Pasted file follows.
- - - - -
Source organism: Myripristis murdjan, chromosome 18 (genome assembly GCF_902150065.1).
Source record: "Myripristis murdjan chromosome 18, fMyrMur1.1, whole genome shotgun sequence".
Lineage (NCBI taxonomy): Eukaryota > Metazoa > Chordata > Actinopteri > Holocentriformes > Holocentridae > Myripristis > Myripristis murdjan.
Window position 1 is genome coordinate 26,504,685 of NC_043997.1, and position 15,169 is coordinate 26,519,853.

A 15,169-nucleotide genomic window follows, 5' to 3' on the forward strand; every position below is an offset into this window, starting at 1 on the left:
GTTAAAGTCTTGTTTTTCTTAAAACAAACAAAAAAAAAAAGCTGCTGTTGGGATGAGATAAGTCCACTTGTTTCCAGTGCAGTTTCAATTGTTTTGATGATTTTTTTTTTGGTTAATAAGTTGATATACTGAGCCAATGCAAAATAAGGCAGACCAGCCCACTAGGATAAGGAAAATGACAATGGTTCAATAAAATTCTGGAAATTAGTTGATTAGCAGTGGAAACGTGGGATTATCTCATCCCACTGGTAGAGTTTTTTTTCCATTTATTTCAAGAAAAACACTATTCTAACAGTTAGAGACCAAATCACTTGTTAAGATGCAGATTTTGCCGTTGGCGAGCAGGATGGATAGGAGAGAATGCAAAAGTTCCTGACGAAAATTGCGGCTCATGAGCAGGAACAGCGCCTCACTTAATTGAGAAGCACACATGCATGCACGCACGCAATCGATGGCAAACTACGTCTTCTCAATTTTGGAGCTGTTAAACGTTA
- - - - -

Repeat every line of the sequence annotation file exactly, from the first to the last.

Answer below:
Source organism: Myripristis murdjan, chromosome 18 (genome assembly GCF_902150065.1).
Source record: "Myripristis murdjan chromosome 18, fMyrMur1.1, whole genome shotgun sequence".
Lineage (NCBI taxonomy): Eukaryota > Metazoa > Chordata > Actinopteri > Holocentriformes > Holocentridae > Myripristis > Myripristis murdjan.
Window position 1 is genome coordinate 26,504,685 of NC_043997.1, and position 15,169 is coordinate 26,519,853.

A 15,169-nucleotide genomic window follows, 5' to 3' on the forward strand; every position below is an offset into this window, starting at 1 on the left:
GTTAAAGTCTTGTTTTTCTTAAAACAAACAAAAAAAAAAAGCTGCTGTTGGGATGAGATAAGTCCACTTGTTTCCAGTGCAGTTTCAATTGTTTTGATGATTTTTTTTTTGGTTAATAAGTTGATATACTGAGCCAATGCAAAATAAGGCAGACCAGCCCACTAGGATAAGGAAAATGACAATGGTTCAATAAAATTCTGGAAATTAGTTGATTAGCAGTGGAAACGTGGGATTATCTCATCCCACTGGTAGAGTTTTTTTTCCATTTATTTCAAGAAAAACACTATTCTAACAGTTAGAGACCAAATCACTTGTTAAGATGCAGATTTTGCCGTTGGCGAGCAGGATGGATAGGAGAGAATGCAAAAGTTCCTGACGAAAATTGCGGCTCATGAGCAGGAACAGCGCCTCACTTAATTGAGAAGCACACATGCATGCACGCACGCAATCGATGGCAAACTACGTCTTCTCAATTTTGGAGCTGTTAAACGTTA